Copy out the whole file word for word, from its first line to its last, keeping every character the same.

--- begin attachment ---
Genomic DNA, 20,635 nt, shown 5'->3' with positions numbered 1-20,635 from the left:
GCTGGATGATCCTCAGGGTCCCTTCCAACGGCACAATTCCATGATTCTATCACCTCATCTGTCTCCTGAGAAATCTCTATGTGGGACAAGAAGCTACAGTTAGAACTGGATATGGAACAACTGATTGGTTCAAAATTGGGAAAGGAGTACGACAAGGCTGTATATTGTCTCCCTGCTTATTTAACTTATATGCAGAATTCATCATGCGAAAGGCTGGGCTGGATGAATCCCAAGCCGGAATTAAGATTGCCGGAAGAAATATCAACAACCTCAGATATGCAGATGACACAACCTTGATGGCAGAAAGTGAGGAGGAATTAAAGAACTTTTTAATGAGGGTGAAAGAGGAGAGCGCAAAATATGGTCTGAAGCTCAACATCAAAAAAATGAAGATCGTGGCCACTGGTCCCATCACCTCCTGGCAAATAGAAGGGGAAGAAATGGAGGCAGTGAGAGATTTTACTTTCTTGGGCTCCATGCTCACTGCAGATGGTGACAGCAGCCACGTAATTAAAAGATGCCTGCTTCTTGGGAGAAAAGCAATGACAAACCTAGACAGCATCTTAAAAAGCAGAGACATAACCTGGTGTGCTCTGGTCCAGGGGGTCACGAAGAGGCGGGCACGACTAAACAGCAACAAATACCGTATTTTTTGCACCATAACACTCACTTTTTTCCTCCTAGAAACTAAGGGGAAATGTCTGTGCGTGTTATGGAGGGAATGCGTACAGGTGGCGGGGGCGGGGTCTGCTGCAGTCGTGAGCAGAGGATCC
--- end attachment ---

Genomic DNA, 20,635 nt, shown 5'->3' with positions numbered 1-20,635 from the left:
GCTGGATGATCCTCAGGGTCCCTTCCAACGGCACAATTCCATGATTCTATCACCTCATCTGTCTCCTGAGAAATCTCTATGTGGGACAAGAAGCTACAGTTAGAACTGGATATGGAACAACTGATTGGTTCAAAATTGGGAAAGGAGTACGACAAGGCTGTATATTGTCTCCCTGCTTATTTAACTTATATGCAGAATTCATCATGCGAAAGGCTGGGCTGGATGAATCCCAAGCCGGAATTAAGATTGCCGGAAGAAATATCAACAACCTCAGATATGCAGATGACACAACCTTGATGGCAGAAAGTGAGGAGGAATTAAAGAACTTTTTAATGAGGGTGAAAGAGGAGAGCGCAAAATATGGTCTGAAGCTCAACATCAAAAAAATGAAGATCGTGGCCACTGGTCCCATCACCTCCTGGCAAATAGAAGGGGAAGAAATGGAGGCAGTGAGAGATTTTACTTTCTTGGGCTCCATGCTCACTGCAGATGGTGACAGCAGCCACGTAATTAAAAGATGCCTGCTTCTTGGGAGAAAAGCAATGACAAACCTAGACAGCATCTTAAAAAGCAGAGACATAACCTGGTGTGCTCTGGTCCAGGGGGTCACGAAGAGGCGGGCACGACTAAACAGCAACAAATACCGTATTTTTTGCACCATAACACTCACTTTTTTCCTCCTAGAAACTAAGGGGAAATGTCTGTGCGTGTTATGGAGGGAATGCGTACAGGTGGCGGGGGCGGGGTCTGCTGCAGTCGTGAGCAGAGGATCC